|Steel Supply Strategies|
|Subject||Competition and collusion|
|Key Words||Overcapacity, prices, imports, bankruptcy, capacity, consolidation, negotiations, tariffs, antitrust laws, costs, production, subsidies, World Trade Organization|
Overcapacity in the world steel industry has led to the lowest steel prices in twenty years. American imports of steel are rising as a result. Nearly thirty U.S. steel companies are in bankruptcy. The U.S. believes that domestic capacity needs to be reduced through consolidation, global capacity needs to be decreased through negotiations, and tariffs need to be imposed on U.S. imports temporarily.
U.S. Steel has proposed to lead a consolidation of the domestic industry, but special immunity from antitrust laws may be required. The company also wants government relief from the pension and healthcare costs for retired workers.
Officials from the top steel-producing nations have agreed to cut production by approximately 100 million tonnes over ten years. However, the U.S. would like to see double the cuts and over a shorter time period. There is also skepticism as to whether the cuts promised will materialize. If the U.S. imposes tariffs, the European Union has said it would scupper the talks on capacity reduction.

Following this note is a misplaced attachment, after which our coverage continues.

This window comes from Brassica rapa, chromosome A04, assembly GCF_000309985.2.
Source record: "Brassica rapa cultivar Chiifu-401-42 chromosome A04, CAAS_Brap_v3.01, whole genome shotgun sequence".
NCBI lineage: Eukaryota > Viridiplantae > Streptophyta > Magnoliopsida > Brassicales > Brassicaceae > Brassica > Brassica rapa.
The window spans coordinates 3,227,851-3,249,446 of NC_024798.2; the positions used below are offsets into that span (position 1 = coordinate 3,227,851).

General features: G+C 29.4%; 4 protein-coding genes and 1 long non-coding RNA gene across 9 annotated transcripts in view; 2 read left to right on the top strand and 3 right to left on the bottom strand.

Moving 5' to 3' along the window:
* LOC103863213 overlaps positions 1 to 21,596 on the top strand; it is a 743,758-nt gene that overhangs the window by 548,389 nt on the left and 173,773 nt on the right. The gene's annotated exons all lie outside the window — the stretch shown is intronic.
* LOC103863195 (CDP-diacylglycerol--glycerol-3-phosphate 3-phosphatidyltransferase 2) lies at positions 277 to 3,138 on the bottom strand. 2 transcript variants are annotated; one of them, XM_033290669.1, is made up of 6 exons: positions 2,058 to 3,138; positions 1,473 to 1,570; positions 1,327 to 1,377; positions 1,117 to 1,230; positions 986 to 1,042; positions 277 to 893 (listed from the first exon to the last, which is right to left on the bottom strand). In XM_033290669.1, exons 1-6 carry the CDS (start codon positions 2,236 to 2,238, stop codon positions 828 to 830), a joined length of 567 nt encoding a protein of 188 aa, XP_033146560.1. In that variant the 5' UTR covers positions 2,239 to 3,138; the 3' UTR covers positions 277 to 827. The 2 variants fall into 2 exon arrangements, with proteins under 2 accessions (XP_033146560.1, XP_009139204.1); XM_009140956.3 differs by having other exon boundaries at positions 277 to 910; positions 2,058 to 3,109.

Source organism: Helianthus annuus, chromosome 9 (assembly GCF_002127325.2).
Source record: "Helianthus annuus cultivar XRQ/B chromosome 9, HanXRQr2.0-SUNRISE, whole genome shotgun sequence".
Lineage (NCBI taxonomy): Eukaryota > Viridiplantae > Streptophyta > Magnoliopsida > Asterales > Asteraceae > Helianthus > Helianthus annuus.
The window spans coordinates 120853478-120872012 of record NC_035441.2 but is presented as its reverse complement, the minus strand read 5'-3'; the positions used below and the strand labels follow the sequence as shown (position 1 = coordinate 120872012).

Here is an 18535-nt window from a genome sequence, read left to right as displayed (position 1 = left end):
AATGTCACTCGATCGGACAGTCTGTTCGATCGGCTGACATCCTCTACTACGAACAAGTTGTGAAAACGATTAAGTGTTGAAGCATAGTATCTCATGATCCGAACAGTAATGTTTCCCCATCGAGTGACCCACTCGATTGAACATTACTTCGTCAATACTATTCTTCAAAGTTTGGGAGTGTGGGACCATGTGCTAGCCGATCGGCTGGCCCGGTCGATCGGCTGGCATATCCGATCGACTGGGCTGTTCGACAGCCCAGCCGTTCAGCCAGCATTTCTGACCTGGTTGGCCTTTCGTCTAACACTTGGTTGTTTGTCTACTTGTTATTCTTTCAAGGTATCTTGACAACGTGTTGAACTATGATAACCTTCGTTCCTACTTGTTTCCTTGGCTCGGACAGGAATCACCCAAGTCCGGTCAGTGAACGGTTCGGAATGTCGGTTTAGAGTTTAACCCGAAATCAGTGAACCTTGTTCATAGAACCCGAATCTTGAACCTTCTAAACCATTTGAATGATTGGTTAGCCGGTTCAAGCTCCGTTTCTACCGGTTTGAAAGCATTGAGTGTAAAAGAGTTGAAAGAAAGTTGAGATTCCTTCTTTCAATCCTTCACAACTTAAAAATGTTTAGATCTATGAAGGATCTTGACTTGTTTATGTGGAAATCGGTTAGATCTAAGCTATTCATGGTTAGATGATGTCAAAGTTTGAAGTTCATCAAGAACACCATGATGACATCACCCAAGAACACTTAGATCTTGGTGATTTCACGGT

The U.S. would also like steel subsidies around the world to end. It
will bring the matter up in the new round of World Trade Organization
(Updated May 6, 2002)
|Source||Ted Alden and Peter Marsh, "World's big steel producers ready for hard talking," Financial Times, February 7, 2002.|
Return to the Oligopoly
©1998-2003 South-Western. All Rights Reserved webmaster | DISCLAIMER